Boris Johnson spent hours in a state of fury in No 10 after claims about his wife were published in the serialisation of an unauthorised biography by a Tory peer – even threatening to take legal action, according to Downing Street insiders.
The prime minister claimed the book by Lord Ashcroft, which has been serialised in the Mail, was defamatory and told one worker he was getting advice from lawyers, The Independent understands.
Biography First Lady: Intrigue at the Court of Carrie and Boris Johnson alleges that Ms Johnson wields influence over her husband and, by extension, government decisions – though a spokesperson for Ms Johnson said she played no role in government.
The prime minister was focused on how to fight back against the negative press faced by his wife Carrie on Friday and over much of the weekend, sources claimed, describing him as “distracted and furious”.
This week one of the key pillars of the No 10 operation to get the Johnson premiership back on track, its plan to address the NHS backlog was not able to be unveiled on Monday as planned. Instead, the plan was published on Tuesday with reports suggesting it had been held up due to disagreements between No 10 and the Treasury over health service targets and funding.
Health secretary, Sajid Javid denied that was the case, saying that it was instead delayed by efforts to get cross-Whitehall and NHS support for the drive.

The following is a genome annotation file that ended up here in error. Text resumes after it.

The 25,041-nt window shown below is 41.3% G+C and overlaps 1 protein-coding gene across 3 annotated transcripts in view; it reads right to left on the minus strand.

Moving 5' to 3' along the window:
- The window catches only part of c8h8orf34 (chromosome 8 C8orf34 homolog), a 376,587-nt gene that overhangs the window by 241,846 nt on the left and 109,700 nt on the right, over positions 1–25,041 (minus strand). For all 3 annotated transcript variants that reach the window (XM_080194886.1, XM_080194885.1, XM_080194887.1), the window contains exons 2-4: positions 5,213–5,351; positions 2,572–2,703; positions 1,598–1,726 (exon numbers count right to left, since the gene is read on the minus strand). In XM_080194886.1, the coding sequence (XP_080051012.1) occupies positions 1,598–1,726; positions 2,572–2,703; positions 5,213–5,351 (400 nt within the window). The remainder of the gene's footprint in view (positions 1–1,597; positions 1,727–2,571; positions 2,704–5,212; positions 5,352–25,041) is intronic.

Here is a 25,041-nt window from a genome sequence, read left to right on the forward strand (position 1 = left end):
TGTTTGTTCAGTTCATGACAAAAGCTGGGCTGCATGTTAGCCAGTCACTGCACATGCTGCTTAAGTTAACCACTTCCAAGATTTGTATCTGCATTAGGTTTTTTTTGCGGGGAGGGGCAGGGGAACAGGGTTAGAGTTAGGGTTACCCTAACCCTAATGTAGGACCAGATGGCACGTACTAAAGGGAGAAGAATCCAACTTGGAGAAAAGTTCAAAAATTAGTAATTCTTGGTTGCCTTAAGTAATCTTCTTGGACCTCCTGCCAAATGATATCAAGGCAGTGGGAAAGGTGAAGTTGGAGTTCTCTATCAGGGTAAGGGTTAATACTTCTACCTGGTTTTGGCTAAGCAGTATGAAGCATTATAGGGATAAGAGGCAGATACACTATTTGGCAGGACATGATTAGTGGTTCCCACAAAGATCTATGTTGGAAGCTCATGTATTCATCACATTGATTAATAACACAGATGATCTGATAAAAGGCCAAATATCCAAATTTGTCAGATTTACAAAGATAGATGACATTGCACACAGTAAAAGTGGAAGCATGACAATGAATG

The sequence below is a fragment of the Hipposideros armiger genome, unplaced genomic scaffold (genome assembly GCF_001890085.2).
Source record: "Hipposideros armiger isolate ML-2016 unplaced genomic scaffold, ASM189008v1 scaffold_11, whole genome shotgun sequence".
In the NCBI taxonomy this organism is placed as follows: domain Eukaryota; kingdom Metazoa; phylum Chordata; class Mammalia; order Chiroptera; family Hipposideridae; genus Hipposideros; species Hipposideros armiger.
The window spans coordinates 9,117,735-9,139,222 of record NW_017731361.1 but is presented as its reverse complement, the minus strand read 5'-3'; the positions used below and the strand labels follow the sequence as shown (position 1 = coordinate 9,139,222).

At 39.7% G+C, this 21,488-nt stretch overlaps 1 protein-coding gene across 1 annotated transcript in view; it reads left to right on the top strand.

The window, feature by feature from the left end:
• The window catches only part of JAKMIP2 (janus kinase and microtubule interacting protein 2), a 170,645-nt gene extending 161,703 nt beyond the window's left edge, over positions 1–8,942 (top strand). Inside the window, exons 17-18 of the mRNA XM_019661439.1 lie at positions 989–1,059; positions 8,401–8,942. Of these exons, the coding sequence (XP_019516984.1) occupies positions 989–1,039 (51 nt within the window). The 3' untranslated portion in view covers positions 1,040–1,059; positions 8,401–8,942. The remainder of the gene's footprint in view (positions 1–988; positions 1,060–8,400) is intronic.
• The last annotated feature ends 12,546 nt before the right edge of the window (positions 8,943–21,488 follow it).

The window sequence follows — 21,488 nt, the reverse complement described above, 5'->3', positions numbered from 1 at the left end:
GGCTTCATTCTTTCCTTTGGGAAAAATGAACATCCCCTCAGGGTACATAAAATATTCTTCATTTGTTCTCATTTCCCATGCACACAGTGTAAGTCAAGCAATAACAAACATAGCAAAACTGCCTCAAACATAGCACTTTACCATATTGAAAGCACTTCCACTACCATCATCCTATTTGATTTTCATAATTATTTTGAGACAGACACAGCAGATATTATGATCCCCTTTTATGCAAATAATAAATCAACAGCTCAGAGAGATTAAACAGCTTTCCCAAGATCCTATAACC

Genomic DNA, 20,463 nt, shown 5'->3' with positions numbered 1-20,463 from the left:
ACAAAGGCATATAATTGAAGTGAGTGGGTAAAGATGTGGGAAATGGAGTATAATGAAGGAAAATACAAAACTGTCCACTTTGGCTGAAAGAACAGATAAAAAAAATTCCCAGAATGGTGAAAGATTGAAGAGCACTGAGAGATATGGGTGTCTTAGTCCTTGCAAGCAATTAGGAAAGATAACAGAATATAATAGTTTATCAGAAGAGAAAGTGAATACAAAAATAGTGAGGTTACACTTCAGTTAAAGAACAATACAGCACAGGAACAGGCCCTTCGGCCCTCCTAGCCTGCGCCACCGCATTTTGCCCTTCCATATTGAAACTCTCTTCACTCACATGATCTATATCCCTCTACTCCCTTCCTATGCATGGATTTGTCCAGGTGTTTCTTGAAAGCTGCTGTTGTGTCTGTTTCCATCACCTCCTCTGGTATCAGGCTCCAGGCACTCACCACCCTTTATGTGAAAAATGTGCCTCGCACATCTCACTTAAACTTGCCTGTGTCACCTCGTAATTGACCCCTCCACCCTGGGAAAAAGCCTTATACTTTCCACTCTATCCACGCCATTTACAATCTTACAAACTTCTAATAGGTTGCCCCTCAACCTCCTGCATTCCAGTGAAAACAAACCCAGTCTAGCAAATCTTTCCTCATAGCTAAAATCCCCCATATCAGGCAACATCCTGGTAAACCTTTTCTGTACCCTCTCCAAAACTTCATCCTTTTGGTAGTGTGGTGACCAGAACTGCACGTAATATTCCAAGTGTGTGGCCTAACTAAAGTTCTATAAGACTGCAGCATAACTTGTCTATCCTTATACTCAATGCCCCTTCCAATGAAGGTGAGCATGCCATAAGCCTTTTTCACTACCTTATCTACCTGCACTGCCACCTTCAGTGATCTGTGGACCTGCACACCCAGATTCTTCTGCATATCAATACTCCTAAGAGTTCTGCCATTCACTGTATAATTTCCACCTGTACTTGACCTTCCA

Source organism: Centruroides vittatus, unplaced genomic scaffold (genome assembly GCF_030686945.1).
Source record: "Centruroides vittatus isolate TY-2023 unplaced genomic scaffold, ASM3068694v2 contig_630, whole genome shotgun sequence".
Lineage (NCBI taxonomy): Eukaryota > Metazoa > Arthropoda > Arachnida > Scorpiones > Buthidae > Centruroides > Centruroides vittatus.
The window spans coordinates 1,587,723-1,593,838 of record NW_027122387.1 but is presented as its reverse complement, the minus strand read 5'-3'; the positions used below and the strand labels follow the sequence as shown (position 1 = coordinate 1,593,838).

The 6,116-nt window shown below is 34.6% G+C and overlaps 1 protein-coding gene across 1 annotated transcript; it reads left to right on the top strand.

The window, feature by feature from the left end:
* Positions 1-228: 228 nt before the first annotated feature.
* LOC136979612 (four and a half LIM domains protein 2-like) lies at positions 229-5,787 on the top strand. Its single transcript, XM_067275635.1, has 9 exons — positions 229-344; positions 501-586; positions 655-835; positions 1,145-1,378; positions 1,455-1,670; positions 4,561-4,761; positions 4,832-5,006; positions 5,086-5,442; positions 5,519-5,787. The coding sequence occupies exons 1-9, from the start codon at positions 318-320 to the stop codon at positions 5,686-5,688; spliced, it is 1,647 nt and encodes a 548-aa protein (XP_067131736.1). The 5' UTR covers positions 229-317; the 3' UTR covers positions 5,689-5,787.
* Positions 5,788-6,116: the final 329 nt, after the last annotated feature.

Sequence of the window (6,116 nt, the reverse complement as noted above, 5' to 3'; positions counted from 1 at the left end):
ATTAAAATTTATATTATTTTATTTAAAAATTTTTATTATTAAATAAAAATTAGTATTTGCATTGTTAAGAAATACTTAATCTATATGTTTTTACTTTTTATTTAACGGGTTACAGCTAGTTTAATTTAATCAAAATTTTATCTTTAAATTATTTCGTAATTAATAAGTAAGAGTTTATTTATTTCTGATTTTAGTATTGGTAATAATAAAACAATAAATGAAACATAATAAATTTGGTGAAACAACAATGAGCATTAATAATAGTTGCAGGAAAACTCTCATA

The response to the reports about Ms Johnson’s influence over the prime minister has been mixed. Mr Javid is among those claiming the allegations in Lord Ashcroft’s book against Ms Johnson are sexist, telling Sky News on Monday that he thought “the partners of politicians should be off limits”.
It is rare for a sitting prime minister to issue legal proceedings. In 1993 Sir John Major successfully brought a libel case against satirical magazine Scallywag and the New Statesman over a report claiming he had had an affair with a member of No 11 catering staff. It later emerged that Sir John did have an affair, though it was with Edwina Currie, a fellow Conservative politician, in the 1980s.
In 2012, Mr Johnson used the services of legal firm Collyer Bristow to defend himself against a libel claim by union leader Bob Crow. Mr Johnson was successful in having the claim struck out.
Downing Street did not respond to a request for comment. A spokesperson for Biteback, the publisher of Lord Ashcroft’s book, said of possible legal action: “That should help worldwide book sales and international publicity. All authors’ royalties are being donated to NHS charities.”